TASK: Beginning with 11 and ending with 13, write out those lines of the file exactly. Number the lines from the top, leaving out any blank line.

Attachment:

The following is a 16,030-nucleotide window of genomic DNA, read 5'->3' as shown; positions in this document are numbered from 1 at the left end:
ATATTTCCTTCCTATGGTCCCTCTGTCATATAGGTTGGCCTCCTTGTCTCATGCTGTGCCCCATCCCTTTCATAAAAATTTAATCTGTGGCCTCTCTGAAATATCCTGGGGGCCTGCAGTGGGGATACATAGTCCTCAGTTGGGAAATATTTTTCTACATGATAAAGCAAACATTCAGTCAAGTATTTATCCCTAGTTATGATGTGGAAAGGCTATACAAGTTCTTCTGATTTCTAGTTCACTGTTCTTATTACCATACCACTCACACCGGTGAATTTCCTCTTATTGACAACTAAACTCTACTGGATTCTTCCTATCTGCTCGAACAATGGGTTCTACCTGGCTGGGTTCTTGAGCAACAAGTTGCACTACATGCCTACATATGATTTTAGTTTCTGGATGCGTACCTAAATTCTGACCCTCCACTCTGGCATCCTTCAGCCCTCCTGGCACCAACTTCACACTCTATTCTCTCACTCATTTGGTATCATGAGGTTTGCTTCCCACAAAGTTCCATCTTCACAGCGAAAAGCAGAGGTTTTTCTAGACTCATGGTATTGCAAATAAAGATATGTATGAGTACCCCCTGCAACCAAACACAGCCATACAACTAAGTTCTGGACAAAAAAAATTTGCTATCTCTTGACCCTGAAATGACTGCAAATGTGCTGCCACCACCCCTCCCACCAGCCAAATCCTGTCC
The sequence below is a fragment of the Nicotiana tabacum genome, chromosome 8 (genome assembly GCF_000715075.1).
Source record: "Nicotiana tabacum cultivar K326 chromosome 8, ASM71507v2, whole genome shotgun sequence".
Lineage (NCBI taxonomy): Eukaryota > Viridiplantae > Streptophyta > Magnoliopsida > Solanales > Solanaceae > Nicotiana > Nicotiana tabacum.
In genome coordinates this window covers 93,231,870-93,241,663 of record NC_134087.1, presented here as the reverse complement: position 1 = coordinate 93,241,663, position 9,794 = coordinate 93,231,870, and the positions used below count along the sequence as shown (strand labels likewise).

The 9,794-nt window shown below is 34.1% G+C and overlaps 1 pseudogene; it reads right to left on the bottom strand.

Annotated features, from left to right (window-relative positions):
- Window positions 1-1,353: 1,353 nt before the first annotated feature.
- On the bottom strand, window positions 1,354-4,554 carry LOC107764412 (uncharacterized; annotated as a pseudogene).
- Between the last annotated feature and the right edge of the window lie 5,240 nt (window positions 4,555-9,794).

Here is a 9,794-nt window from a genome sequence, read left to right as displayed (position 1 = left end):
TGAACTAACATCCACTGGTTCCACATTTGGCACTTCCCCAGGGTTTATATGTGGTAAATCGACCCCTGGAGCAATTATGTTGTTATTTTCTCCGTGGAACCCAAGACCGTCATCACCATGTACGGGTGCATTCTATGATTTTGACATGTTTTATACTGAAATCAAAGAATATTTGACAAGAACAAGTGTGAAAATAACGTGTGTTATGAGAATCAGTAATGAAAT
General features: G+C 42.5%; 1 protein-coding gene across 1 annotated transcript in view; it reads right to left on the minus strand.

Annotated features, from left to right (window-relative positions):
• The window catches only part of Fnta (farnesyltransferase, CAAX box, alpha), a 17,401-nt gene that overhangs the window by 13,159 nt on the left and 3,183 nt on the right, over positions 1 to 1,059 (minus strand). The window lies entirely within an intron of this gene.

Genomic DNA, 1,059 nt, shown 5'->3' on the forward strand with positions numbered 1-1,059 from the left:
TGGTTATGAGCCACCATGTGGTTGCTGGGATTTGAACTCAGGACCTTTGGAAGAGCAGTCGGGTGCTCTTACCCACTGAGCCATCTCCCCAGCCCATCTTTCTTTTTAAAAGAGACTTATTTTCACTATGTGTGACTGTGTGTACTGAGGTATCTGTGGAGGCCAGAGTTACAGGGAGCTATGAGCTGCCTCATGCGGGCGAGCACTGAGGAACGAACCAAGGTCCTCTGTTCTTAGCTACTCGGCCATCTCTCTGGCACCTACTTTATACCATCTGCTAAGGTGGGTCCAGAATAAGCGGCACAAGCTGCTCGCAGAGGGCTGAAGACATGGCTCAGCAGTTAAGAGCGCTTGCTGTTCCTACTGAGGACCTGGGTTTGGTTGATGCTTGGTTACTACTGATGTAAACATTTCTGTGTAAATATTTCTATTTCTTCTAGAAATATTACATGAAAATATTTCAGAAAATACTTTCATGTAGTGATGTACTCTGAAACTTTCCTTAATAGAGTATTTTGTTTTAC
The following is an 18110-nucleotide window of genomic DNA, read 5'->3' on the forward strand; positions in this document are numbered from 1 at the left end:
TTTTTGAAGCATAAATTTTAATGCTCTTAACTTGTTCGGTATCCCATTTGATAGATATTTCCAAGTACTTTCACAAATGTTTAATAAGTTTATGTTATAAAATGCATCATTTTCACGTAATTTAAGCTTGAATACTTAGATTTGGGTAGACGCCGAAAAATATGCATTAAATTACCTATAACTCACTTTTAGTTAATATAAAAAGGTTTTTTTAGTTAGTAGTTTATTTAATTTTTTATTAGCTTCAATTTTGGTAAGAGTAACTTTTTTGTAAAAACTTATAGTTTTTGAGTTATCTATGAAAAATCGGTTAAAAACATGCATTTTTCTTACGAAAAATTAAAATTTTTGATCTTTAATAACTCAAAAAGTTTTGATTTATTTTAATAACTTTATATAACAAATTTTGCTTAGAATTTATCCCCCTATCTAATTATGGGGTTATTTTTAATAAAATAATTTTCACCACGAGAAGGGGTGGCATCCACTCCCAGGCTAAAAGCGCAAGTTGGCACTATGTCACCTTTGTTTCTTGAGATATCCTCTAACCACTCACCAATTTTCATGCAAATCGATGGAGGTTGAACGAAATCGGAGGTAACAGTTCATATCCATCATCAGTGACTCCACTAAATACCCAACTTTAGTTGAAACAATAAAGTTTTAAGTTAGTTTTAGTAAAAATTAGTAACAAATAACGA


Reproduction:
- Between the last annotated feature and the right edge of the window lie 5,240 nt (window positions 4,555-9,794).

Here is a 9,794-nt window from a genome sequence, read left to right as displayed (position 1 = left end):
TGAACTAACATCCACTGGTTCCACATTTGGCACTTCCCCAGGGTTTATATGTGGTAAATCGACCCCTGGAGCAATTATGTTGTTATTTTCTCCGTGGAACCCAAGACCGTCATCACCATGTACGGGTGCATTCTATGATTTTGACATGTTTTATACTGAAATCAAAGAATATTTGACAAGAACAAGTGTGAAAATAACGTGTGTTATGAGAATCAGTAATGAAAT